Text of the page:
Learned, What is the Deductive Method of Economics? Steps, Merits, and Demerits!
The Deductive Method: Deduction Means reasoning or inference from the general to the particular or from the universal to the individual. The deductive method derives new conclusions from fundamental assumptions or from truth established by other methods. It involves the process of reasoning from certain laws or principles, which are assuming to be true, to the analysis of facts. Also learn, What are the Methods of Economics? What is the Deductive Method of Economics?
Then inferences are drawn which are verifying against observing facts. Bacon described deduction as a “descending process” in which we proceed from a general principle to its consequences. Mill characterized it as a priori method, while others called it abstract and analytical.
Deduction involves four steps:
(1) Selecting the problem.
(2) The formulation of assumptions on the basis of which the problem is to explore.
(3) The formulation of hypothesis through the process of logical reasoning whereby inferences are drawn.
(4) Verifying the hypothesis.
These steps are discussing as under, Following are:
(1) Selecting the problem:
The problem which an investigator selects for inquiry must state clearly. It may be very wide like poverty, unemployment, inflation, etc. or narrow relating to an industry. The narrower the problem the better it would be to conduct the inquiry.
(2) Formulating Assumptions:
The next step in deduction is the framing of assumptions which are the basis of hypothesis. To be fruitful for inquiry, the assumption must be general. In any economic inquiry, more than one set of assumptions should make in terms of which a hypothesis may formulate.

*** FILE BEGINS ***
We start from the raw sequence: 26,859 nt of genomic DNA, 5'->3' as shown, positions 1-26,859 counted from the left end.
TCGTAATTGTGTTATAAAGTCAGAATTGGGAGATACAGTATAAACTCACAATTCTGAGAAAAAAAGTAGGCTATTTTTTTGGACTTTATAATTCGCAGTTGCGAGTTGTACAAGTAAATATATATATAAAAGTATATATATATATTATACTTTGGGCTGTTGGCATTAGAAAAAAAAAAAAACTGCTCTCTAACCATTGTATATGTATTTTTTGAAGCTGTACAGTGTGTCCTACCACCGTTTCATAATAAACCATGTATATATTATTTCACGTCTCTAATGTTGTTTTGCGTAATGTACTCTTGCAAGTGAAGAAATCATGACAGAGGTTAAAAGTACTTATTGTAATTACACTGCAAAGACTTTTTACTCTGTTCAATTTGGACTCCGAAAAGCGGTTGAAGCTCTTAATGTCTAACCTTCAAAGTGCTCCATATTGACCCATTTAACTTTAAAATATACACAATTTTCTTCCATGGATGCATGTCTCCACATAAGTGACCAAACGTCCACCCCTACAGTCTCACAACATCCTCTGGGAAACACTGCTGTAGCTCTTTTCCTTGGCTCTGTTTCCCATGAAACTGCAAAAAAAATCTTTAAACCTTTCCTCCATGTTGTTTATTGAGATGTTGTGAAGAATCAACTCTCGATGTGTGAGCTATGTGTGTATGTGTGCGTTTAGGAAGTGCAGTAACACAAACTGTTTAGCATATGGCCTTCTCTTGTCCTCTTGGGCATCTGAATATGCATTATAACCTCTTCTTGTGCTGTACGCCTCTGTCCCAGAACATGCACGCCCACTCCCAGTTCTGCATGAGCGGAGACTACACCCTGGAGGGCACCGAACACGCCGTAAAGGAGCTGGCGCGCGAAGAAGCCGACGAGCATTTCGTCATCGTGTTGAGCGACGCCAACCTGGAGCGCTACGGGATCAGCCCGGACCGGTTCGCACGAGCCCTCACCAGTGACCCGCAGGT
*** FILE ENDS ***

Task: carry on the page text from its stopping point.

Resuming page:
3) Formulating Hypothesis:
The next step is to formulate a hypothesis on the basis of logical reasoning whereby conclusions are drawn from the propositions. This is done in two ways: First, through logical deduction. If and because relationships (p) and (q) all exist, then this necessarily implies that relationship (r) exists as well. Mathematics is mostly using these methods of logical deduction.
(4) Testing and Verifying the Hypothesis:
The final step in the deductive method is to test and verify the hypothesis. For this purpose, economists now use statistical and econometric methods. Verification consists in confirming whether the hypothesis is in agreement with facts. A hypothesis is true or not can verify by observation and experiment. Since economics is the concern with human behavior, there are problems in making an observation and testing a hypothesis.
For example, the hypothesis that firms always attempt to maximize profits rests upon the observation that some firms do behave in this way. This premise is based on a priori knowledge which will continue to accept so long as conclusions deduced from it are consistent with the facts. So the hypothesis stands verified. If the hypothesis is not confirmed, it can argue that the hypothesis was correct but the results are contradictory due to special circumstances. Explain are Economics is a Science and Art?
Under these conditions, the hypothesis may turn out to the wrong. In economics, most hypotheses remain unverified because of the complexity of factors involving in human behavior which, in turn, depend upon social, political and economic factors. Moreover, controlled experiments in a laboratory are not possible in economics. So the majority of hypotheses remain untested and unverified in economics. Also learn, What are Fundamentals of Economics?
Merits of Deductive Method:
The deductive method has many advantages.
It is the method of “intellectual experiment,” according to Boulding. Since the actual world is very complicated, “what we do is to postulate in our own minds economic systems which are simpler than reality but more easy to grasp. We then work out the relationship in these simplified systems and by introducing more and more complete assumptions, finally, work up to the consideration of reality itself.” Thus, this method is nearer to reality.